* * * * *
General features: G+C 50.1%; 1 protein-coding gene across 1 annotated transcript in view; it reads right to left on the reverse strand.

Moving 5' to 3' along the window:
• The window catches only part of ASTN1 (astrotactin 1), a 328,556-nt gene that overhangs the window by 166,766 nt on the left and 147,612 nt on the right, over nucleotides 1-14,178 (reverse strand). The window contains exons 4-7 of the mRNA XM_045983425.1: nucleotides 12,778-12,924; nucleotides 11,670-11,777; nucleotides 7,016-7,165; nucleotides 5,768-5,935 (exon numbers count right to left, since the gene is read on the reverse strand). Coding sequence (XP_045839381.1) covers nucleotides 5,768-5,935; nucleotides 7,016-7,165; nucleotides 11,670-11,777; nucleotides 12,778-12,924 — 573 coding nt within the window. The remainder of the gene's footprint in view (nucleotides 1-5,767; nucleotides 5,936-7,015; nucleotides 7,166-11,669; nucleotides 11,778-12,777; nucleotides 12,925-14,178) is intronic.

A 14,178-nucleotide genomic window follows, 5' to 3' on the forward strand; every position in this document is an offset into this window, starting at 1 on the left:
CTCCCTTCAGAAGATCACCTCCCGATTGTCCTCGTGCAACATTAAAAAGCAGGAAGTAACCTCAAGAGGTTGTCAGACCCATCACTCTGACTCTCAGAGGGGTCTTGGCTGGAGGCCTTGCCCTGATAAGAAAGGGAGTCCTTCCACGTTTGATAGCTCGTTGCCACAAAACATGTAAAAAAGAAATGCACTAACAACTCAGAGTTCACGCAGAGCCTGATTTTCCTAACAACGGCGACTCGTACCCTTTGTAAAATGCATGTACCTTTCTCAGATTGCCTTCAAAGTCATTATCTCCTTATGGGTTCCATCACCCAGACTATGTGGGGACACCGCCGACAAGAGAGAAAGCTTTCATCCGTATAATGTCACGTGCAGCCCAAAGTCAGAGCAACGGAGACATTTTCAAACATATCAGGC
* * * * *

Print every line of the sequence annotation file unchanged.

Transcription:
General features: G+C 50.1%; 1 protein-coding gene across 1 annotated transcript in view; it reads right to left on the reverse strand.

Moving 5' to 3' along the window:
• The window catches only part of ASTN1 (astrotactin 1), a 328,556-nt gene that overhangs the window by 166,766 nt on the left and 147,612 nt on the right, over nucleotides 1-14,178 (reverse strand). The window contains exons 4-7 of the mRNA XM_045983425.1: nucleotides 12,778-12,924; nucleotides 11,670-11,777; nucleotides 7,016-7,165; nucleotides 5,768-5,935 (exon numbers count right to left, since the gene is read on the reverse strand). Coding sequence (XP_045839381.1) covers nucleotides 5,768-5,935; nucleotides 7,016-7,165; nucleotides 11,670-11,777; nucleotides 12,778-12,924 — 573 coding nt within the window. The remainder of the gene's footprint in view (nucleotides 1-5,767; nucleotides 5,936-7,015; nucleotides 7,166-11,669; nucleotides 11,778-12,777; nucleotides 12,925-14,178) is intronic.

A 14,178-nucleotide genomic window follows, 5' to 3' on the forward strand; every position in this document is an offset into this window, starting at 1 on the left:
CTCCCTTCAGAAGATCACCTCCCGATTGTCCTCGTGCAACATTAAAAAGCAGGAAGTAACCTCAAGAGGTTGTCAGACCCATCACTCTGACTCTCAGAGGGGTCTTGGCTGGAGGCCTTGCCCTGATAAGAAAGGGAGTCCTTCCACGTTTGATAGCTCGTTGCCACAAAACATGTAAAAAAGAAATGCACTAACAACTCAGAGTTCACGCAGAGCCTGATTTTCCTAACAACGGCGACTCGTACCCTTTGTAAAATGCATGTACCTTTCTCAGATTGCCTTCAAAGTCATTATCTCCTTATGGGTTCCATCACCCAGACTATGTGGGGACACCGCCGACAAGAGAGAAAGCTTTCATCCGTATAATGTCACGTGCAGCCCAAAGTCAGAGCAACGGAGACATTTTCAAACATATCAGGC